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Ed Balls: Better internal audit ‘vital’ for City’s risk management

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AN improved internal audit code is “vital’ to developing the City’s risk management, former shadow chancellor Ed Balls has said.

Speaking at the Chartered Institute of Internal Auditors’ annual conference, Balls gave his support to an independent review of the code for effective internal audit.

The former Labour MP said, “Government, regulators and the financial services sector have equal parts to play in ensuring that the risks taken in the pre-credit crunch era are not repeated.

“Reviewing the code for effective internal audit in the financial services sector is a vital part of that work. By involving a broad range of key stakeholders in the sector in examining the City’s risk management, we can ensure that internal audit is a central role in improving governance.”

The institute launched a consultation exercise to gather views, including an online survey, and evidence on the impact of its internal audit code; the state of internal audit across the sector; and what more needs to be done to improve standards of performance.

The code, published in July 2013, after the 2008 global financial crisis, was prompted by an analysis of its causes and by governance, risk management and control failures including LIBOR and rogue trader scandals.  The institute created the code, with the strong support of the Bank of England, to provide a way for boards and regulators can assess the effectiveness of their internal audit functions.

Balls added: “The mistakes in the handling of risk pre-2007 were primarily caused by a lack of understanding on the part of regulators, the government and senior executive and non-executive board members over what the real risks to the sector and within individual firms looked like. That kind of knowledge can only come from better regulation, cultural change, effective internal audit and closer co-operation between all stakeholders in financial services.”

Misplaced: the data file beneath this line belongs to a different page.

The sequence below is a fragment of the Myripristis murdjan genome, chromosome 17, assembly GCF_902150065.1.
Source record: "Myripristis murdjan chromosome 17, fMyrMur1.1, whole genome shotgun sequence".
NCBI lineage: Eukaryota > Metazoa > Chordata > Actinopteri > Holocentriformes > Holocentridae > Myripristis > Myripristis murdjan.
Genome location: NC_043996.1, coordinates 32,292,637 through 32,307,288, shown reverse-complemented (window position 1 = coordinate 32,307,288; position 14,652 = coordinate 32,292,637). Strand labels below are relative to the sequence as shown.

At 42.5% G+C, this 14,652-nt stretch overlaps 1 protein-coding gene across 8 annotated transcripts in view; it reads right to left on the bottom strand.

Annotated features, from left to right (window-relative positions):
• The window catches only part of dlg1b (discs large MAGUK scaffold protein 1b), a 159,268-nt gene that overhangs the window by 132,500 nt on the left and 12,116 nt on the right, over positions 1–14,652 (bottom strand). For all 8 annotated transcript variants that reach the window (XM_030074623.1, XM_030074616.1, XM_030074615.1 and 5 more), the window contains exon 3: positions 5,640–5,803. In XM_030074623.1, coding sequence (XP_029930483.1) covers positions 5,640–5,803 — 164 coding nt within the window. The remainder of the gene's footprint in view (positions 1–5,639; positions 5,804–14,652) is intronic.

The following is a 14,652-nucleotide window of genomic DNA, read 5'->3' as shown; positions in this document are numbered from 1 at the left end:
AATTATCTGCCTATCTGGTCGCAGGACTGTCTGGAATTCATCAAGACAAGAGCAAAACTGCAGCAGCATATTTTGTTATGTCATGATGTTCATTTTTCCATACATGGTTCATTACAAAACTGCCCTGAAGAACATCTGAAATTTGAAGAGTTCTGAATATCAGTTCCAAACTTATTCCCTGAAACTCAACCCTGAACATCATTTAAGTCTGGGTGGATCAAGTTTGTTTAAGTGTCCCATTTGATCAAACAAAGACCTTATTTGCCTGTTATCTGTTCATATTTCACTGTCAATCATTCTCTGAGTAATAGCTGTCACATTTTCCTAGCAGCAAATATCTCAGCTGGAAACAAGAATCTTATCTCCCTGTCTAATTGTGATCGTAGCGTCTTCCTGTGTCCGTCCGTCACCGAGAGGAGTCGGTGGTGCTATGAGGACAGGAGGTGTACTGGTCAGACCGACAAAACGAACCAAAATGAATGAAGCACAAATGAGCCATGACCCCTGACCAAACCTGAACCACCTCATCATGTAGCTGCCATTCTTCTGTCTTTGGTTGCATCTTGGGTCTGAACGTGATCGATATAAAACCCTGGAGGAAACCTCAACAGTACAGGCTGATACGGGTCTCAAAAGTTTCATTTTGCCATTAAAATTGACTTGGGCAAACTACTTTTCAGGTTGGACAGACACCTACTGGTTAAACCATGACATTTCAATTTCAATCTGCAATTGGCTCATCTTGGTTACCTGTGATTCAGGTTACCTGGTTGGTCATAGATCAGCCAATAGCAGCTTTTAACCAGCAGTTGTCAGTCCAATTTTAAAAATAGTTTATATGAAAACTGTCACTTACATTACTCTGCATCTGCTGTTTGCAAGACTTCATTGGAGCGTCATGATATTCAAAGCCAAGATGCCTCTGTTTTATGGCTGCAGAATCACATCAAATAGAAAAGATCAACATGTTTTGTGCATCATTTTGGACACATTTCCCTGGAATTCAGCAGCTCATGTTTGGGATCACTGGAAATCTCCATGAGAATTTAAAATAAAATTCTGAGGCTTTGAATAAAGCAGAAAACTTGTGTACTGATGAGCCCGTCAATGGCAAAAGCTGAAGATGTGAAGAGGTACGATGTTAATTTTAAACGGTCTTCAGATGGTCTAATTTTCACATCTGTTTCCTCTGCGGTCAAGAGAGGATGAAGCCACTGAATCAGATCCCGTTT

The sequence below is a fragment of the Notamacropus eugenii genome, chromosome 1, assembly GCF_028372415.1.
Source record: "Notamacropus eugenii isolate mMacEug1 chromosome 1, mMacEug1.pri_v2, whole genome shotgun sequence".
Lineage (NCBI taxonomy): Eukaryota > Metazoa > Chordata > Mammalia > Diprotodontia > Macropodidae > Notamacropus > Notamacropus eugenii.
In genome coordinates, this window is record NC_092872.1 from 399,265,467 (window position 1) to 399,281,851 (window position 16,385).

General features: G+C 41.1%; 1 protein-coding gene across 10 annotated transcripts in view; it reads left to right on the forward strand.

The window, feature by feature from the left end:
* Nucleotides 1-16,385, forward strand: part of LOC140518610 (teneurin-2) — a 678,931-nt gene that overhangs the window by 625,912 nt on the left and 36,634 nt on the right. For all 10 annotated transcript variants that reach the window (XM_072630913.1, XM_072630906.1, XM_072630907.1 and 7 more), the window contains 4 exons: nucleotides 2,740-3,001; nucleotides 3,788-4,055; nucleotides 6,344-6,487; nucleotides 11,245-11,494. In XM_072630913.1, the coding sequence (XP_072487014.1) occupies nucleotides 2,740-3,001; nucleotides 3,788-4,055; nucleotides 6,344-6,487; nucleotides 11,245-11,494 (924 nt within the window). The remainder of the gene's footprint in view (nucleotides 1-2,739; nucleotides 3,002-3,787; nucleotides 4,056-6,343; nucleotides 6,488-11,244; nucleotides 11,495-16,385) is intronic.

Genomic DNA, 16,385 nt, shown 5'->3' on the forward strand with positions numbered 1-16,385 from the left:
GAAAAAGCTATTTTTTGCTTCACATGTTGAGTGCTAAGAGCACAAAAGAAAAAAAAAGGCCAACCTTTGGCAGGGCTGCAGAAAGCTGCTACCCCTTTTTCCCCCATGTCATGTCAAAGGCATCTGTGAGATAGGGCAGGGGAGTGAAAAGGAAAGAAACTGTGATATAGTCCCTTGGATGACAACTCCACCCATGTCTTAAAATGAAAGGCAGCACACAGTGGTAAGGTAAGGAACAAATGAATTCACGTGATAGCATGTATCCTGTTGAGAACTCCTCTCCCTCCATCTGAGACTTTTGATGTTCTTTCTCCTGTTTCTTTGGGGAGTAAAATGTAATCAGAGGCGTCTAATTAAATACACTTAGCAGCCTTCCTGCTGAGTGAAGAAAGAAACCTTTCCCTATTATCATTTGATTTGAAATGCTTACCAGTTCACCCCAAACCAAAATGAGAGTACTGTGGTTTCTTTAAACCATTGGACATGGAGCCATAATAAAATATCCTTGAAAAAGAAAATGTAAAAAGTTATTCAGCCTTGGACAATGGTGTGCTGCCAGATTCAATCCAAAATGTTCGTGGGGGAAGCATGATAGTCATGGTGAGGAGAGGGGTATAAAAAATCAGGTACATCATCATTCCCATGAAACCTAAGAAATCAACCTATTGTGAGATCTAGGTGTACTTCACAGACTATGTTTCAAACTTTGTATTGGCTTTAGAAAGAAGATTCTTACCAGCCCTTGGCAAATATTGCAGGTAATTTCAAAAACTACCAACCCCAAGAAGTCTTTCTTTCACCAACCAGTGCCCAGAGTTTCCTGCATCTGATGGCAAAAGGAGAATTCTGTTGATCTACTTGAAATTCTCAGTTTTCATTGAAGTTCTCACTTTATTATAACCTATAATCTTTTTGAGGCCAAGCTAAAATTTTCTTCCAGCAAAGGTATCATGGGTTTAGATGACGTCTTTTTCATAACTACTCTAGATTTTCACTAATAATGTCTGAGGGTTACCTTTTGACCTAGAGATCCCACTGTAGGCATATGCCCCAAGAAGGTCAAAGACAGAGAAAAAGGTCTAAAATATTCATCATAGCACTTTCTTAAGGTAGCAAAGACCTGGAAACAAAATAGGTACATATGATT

The institute’s 2015 research showed that the code had a positive initial impact. 96% had unrestricted scope; 72% reported to the audit committee chair; 84% attended executive committee meetings; and 92% had a policy to commission an external quality assessment at least every five years.

The review committee, chaired by Mike Ashley, includes senior executives and non-executives from banking, insurance and asset management.  The Bank of England/Prudential Regulation Authority, the Financial Conduct Authority and the Financial Reporting Council will all participate in the work of the committee.

Mike Ashley, chair of Barclays audit committee, said, “The code has undoubtedly had a positive effect of internal audit across the sector, and has improved dialogue between internal audit and audit committee chairs.  But we want to gather firmer and wider evidence of its impact, and also views on any areas where the code might usefully be amended or expanded.”

The independent committee members are, Tom Deane, audit director of TescoBank, Pam Kaur, group managing director and group head of audit HSBC holdings, Brendan Nelson, chair of the audit committee RBS, James Turner, director of group finance at Prudential and Julia Wilson, chair of the audit committee, Legal and General and group finance director at 3i.

Dr Ian Peters, chief executive of the Chartered Institute of Internal Auditors added, “We want to address the bigger question, how best to support further improvement in the standards of internal audit across the financial services industry. Increasing standards is particularly important at a time when boards need to harness internal auditors to ensure their organisations’ ethics and culture.”

The committee will review responses with a view to reporting back with its conclusions and recommendations in the first part of 2017.

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